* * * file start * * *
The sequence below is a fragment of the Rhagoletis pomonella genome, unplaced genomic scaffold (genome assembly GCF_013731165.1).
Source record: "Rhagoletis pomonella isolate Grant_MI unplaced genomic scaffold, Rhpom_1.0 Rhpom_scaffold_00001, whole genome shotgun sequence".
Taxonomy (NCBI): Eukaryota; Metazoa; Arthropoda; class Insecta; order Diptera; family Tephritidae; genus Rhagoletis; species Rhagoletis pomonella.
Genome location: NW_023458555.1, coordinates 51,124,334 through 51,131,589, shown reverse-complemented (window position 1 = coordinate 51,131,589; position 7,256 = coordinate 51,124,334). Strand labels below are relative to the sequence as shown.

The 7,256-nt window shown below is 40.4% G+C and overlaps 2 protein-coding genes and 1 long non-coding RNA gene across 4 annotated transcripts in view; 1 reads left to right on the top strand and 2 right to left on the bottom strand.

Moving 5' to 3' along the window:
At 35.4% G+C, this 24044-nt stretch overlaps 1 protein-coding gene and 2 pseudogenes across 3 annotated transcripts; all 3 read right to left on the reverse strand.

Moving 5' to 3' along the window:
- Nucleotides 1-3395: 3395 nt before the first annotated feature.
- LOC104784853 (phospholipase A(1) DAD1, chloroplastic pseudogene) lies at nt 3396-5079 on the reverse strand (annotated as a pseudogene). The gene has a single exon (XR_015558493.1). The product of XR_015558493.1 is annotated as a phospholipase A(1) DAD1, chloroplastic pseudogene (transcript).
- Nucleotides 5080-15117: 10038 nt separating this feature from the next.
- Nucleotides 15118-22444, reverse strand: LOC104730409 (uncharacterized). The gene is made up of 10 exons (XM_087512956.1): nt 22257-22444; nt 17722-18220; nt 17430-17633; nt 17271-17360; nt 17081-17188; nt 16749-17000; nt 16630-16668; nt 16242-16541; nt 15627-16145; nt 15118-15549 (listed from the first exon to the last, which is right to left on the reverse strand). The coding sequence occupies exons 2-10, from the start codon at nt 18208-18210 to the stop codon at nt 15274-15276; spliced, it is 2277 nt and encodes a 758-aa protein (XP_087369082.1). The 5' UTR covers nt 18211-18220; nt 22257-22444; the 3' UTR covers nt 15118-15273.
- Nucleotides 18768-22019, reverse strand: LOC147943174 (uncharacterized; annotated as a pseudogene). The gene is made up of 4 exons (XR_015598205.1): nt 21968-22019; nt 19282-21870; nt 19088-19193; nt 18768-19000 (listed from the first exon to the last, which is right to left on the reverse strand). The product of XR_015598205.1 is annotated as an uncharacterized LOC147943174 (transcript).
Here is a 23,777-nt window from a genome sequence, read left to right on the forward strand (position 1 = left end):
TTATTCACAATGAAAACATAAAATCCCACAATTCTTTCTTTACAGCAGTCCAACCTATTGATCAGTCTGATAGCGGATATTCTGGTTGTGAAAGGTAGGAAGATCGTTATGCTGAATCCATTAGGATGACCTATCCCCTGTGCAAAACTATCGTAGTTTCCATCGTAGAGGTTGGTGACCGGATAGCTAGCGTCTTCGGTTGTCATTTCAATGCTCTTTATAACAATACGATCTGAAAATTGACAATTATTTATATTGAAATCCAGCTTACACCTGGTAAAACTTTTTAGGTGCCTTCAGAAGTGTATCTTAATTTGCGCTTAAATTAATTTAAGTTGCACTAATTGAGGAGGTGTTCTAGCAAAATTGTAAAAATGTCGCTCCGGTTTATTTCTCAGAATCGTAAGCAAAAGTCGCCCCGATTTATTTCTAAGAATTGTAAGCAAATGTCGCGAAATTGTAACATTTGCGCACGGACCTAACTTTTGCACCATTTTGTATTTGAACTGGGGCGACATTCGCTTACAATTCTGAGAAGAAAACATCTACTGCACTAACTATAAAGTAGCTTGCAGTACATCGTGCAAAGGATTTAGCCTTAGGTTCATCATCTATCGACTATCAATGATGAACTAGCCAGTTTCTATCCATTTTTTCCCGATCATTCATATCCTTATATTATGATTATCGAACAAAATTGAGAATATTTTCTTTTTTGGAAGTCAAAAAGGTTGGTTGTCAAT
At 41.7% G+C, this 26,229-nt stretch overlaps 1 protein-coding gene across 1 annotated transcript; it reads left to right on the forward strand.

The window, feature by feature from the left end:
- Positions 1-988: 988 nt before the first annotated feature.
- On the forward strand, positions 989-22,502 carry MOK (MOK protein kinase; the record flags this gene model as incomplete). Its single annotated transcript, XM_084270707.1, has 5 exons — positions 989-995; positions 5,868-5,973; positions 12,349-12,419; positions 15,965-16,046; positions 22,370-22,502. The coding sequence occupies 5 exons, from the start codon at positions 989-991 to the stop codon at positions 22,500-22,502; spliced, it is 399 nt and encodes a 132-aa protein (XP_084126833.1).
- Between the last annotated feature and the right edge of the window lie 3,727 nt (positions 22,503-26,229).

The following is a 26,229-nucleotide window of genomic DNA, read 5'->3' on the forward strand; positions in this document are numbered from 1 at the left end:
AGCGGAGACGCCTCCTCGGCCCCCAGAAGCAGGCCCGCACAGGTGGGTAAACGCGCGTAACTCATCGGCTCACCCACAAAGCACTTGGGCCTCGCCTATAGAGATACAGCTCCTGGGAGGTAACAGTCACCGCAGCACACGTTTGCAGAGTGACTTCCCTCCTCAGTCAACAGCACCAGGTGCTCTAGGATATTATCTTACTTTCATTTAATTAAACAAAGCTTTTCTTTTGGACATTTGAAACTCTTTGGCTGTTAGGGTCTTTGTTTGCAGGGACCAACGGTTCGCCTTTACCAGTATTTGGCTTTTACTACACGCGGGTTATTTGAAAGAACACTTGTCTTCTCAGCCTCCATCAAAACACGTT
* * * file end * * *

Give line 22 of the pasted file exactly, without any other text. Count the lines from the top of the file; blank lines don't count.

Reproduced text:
AGCGGAGACGCCTCCTCGGCCCCCAGAAGCAGGCCCGCACAGGTGGGTAAACGCGCGTAACTCATCGGCTCACCCACAAAGCACTTGGGCCTCGCCTATAGAGATACAGCTCCTGGGAGGTAACAGTCACCGCAGCACACGTTTGCAGAGTGACTTCCCTCCTCAGTCAACAGCACCAGGTGCTCTAGGATATTATCTTACTTTCATTTAATTAAACAAAGCTTTTCTTTTGGACATTTGAAACTCTTTGGCTGTTAGGGTCTTTGTTTGCAGGGACCAACGGTTCGCCTTTACCAGTATTTGGCTTTTACTACACGCGGGTTATTTGAAAGAACACTTGTCTTCTCAGCCTCCATCAAAACACGTT